Wayne County Schools received their latest 2018-19 accountability scores, receiving three star ratings for the district's three levels–elementary, middle and high school.

    Rather than relying just on traditional measures of only test 
scores, Kentucky's new accountability system incorporates 
Proficiency, Separate Academic Indicator, Growth, Transition Readi-
ness, and Graduation Rate. Each school level (elementary, middle and 
high school) was assigned an overall rating of one to five stars 
based on the overall score of combined school-level measures and 
    The overall ratings were as follows: the high school scored 65.2, 
the middle school was 60.9, and the elementary scored 64. The 
elementary three star data placed Wayne County among 50 percent of 
the schools across the state. The middle school three star data 
placed Wayne County among 51 percent of schools statewide. The high 
school three star data placed Wayne County among 52 percent of 
schools statewide.
    The elementary and middle school rating looks at student scores in 
reading, math, science, social studies, and writing, as well as 
student growth from year to year in reading and math. The high school 
rating includes student scores in reading, math, science and writing; 
as well as transition readiness and graduation rate.
    One of the highlights of the report was that Wayne County Schools 
had no significant gaps in performance among subpopulations 
(including ethnic groups, ESL, or for instance disability vs. non-
disability students).
    The Wayne County High School continues to show strong transition 
readiness scores, which have been a strength districtwide. This shows 
that high school students have the ACT scores to take college courses 
or they have earned industry certification that gives them 
credentials to show they are well trained for the work force.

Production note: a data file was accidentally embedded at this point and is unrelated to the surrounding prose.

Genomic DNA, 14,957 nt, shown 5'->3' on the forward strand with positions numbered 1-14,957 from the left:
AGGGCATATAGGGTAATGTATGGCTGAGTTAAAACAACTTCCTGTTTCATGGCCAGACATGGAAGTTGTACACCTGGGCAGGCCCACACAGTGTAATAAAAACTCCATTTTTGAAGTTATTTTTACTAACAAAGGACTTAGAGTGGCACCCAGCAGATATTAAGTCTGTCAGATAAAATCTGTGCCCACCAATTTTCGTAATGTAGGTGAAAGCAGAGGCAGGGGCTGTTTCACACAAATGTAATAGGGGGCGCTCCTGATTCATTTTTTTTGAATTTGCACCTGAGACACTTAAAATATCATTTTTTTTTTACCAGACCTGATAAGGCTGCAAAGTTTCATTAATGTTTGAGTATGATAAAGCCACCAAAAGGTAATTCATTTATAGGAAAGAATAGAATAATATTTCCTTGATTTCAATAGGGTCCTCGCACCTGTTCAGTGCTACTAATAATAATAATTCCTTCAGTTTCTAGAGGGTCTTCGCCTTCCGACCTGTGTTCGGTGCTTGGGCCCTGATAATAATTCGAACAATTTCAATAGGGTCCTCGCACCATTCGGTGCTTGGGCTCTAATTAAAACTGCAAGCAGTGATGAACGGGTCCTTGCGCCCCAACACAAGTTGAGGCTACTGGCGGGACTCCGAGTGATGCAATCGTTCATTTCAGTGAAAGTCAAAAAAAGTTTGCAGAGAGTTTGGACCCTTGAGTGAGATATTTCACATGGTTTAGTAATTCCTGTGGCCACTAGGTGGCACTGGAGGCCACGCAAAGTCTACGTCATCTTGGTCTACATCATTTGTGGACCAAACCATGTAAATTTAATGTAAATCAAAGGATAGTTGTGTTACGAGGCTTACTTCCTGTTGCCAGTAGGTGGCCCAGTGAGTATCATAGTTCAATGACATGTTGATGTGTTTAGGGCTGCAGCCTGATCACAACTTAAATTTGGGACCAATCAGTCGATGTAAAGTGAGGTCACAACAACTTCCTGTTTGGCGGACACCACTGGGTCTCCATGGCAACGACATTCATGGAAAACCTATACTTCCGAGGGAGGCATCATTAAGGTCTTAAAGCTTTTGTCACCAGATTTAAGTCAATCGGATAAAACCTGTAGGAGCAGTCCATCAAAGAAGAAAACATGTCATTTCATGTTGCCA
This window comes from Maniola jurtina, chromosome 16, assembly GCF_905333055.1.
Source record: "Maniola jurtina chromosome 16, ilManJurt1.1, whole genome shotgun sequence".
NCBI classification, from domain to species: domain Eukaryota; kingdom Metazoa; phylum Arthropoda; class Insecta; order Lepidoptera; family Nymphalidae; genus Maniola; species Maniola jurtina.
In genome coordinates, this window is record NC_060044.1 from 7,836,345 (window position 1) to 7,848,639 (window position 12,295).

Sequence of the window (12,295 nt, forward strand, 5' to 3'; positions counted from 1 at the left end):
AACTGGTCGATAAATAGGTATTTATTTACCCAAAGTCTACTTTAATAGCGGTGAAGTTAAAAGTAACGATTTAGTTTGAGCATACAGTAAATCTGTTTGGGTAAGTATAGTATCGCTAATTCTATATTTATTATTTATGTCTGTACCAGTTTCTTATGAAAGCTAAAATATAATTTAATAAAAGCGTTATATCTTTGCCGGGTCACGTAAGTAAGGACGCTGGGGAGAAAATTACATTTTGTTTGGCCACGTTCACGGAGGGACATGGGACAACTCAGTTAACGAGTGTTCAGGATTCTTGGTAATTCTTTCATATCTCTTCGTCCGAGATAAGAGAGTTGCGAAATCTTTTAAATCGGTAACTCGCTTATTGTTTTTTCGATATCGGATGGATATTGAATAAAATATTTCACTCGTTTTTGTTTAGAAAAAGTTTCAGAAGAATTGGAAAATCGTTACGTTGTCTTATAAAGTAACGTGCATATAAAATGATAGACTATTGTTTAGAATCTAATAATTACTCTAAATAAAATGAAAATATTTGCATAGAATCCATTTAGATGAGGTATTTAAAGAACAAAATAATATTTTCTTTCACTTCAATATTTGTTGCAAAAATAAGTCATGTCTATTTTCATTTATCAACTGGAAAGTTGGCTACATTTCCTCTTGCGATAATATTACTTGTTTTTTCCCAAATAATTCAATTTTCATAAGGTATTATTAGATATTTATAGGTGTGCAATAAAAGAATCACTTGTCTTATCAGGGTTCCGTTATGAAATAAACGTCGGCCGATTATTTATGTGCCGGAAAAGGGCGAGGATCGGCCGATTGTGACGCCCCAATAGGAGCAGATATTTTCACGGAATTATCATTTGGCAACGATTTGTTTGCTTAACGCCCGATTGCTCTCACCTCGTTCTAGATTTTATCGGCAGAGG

The Wayne County Middle School showed a high score in social studies 
and Monticello Elementary reflected growth in reading.
    Reading has become a strength for the district after being focused 
upon the past several years. Now the district will begin striving for 
more improvement in the area of math.
    Chief Academic Officer Brian Dishman explained that math is a 
subject that is being looked at more closely. "We've received 
preliminary data in math test scores for the past six weeks. We have 
looked at our curriculum and believe it is strong, so we are pushing 
a reset to make sure we are doing what the curriculum designers say 
we should be doing. We want to know that the curriculum is being 
implemented correctly."
    The second phase of this project will be to establish a districtwide 
assessment system tracking math, similar to the successful 
improvements that have already been made in reading across the district.
    These accountability ratings provide schools with valuable data to 
help guide them towards building a culture of high expectations and 
continuous improvement. Wayne County School educators go to extreme lengths to stimulate higher levels of student learning and achievement.

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